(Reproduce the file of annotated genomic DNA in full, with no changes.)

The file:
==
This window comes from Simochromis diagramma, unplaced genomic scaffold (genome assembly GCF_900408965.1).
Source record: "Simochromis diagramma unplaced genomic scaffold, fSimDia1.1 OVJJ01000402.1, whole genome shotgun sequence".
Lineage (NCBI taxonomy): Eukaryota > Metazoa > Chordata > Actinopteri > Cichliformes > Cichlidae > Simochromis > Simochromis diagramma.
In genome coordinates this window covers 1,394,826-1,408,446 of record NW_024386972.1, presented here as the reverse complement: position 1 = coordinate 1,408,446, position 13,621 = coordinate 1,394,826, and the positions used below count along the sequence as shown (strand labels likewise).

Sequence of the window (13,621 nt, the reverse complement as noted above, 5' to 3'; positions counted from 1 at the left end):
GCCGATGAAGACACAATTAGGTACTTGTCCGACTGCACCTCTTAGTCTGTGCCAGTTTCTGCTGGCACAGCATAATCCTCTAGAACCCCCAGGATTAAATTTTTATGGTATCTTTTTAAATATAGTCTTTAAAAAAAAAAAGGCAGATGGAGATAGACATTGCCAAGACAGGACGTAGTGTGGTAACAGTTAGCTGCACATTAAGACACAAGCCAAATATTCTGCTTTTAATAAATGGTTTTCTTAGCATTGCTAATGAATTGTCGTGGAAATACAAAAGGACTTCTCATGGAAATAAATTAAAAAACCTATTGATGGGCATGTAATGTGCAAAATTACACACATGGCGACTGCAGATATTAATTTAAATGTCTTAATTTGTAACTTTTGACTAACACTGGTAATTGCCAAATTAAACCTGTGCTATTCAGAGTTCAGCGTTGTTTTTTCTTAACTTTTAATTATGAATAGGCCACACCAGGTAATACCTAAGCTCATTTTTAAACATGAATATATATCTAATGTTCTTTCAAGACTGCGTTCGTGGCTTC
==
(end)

This window comes from Simochromis diagramma, unplaced genomic scaffold (genome assembly GCF_900408965.1).
Source record: "Simochromis diagramma unplaced genomic scaffold, fSimDia1.1 OVJJ01000402.1, whole genome shotgun sequence".
Lineage (NCBI taxonomy): Eukaryota > Metazoa > Chordata > Actinopteri > Cichliformes > Cichlidae > Simochromis > Simochromis diagramma.
In genome coordinates this window covers 1,394,826-1,408,446 of record NW_024386972.1, presented here as the reverse complement: position 1 = coordinate 1,408,446, position 13,621 = coordinate 1,394,826, and the positions used below count along the sequence as shown (strand labels likewise).

Sequence of the window (13,621 nt, the reverse complement as noted above, 5' to 3'; positions counted from 1 at the left end):
GCCGATGAAGACACAATTAGGTACTTGTCCGACTGCACCTCTTAGTCTGTGCCAGTTTCTGCTGGCACAGCATAATCCTCTAGAACCCCCAGGATTAAATTTTTATGGTATCTTTTTAAATATAGTCTTTAAAAAAAAAAAGGCAGATGGAGATAGACATTGCCAAGACAGGACGTAGTGTGGTAACAGTTAGCTGCACATTAAGACACAAGCCAAATATTCTGCTTTTAATAAATGGTTTTCTTAGCATTGCTAATGAATTGTCGTGGAAATACAAAAGGACTTCTCATGGAAATAAATTAAAAAACCTATTGATGGGCATGTAATGTGCAAAATTACACACATGGCGACTGCAGATATTAATTTAAATGTCTTAATTTGTAACTTTTGACTAACACTGGTAATTGCCAAATTAAACCTGTGCTATTCAGAGTTCAGCGTTGTTTTTTCTTAACTTTTAATTATGAATAGGCCACACCAGGTAATACCTAAGCTCATTTTTAAACATGAATATATATCTAATGTTCTTTCAAGACTGCGTTCGTGGCTTC